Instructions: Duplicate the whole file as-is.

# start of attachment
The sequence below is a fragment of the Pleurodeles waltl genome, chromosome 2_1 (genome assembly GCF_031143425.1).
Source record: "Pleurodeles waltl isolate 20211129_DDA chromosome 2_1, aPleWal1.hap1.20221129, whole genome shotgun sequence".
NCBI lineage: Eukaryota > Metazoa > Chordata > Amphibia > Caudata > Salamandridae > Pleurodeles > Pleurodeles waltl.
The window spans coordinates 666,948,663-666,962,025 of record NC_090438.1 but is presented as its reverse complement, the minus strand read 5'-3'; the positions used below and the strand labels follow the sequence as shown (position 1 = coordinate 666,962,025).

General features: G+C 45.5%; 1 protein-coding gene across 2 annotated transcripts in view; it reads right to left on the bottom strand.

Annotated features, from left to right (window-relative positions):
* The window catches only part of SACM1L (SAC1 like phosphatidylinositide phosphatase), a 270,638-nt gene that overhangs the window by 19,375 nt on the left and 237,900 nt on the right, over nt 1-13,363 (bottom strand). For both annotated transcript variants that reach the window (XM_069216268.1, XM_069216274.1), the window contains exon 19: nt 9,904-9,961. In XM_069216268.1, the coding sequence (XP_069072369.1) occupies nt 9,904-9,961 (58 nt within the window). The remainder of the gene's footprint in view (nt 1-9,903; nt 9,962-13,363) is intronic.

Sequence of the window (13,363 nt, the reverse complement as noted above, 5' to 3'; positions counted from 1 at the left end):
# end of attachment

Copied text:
The sequence below is a fragment of the Pleurodeles waltl genome, chromosome 2_1 (genome assembly GCF_031143425.1).
Source record: "Pleurodeles waltl isolate 20211129_DDA chromosome 2_1, aPleWal1.hap1.20221129, whole genome shotgun sequence".
NCBI lineage: Eukaryota > Metazoa > Chordata > Amphibia > Caudata > Salamandridae > Pleurodeles > Pleurodeles waltl.
The window spans coordinates 666,948,663-666,962,025 of record NC_090438.1 but is presented as its reverse complement, the minus strand read 5'-3'; the positions used below and the strand labels follow the sequence as shown (position 1 = coordinate 666,962,025).

General features: G+C 45.5%; 1 protein-coding gene across 2 annotated transcripts in view; it reads right to left on the bottom strand.

Annotated features, from left to right (window-relative positions):
* The window catches only part of SACM1L (SAC1 like phosphatidylinositide phosphatase), a 270,638-nt gene that overhangs the window by 19,375 nt on the left and 237,900 nt on the right, over nt 1-13,363 (bottom strand). For both annotated transcript variants that reach the window (XM_069216268.1, XM_069216274.1), the window contains exon 19: nt 9,904-9,961. In XM_069216268.1, the coding sequence (XP_069072369.1) occupies nt 9,904-9,961 (58 nt within the window). The remainder of the gene's footprint in view (nt 1-9,903; nt 9,962-13,363) is intronic.

Sequence of the window (13,363 nt, the reverse complement as noted above, 5' to 3'; positions counted from 1 at the left end):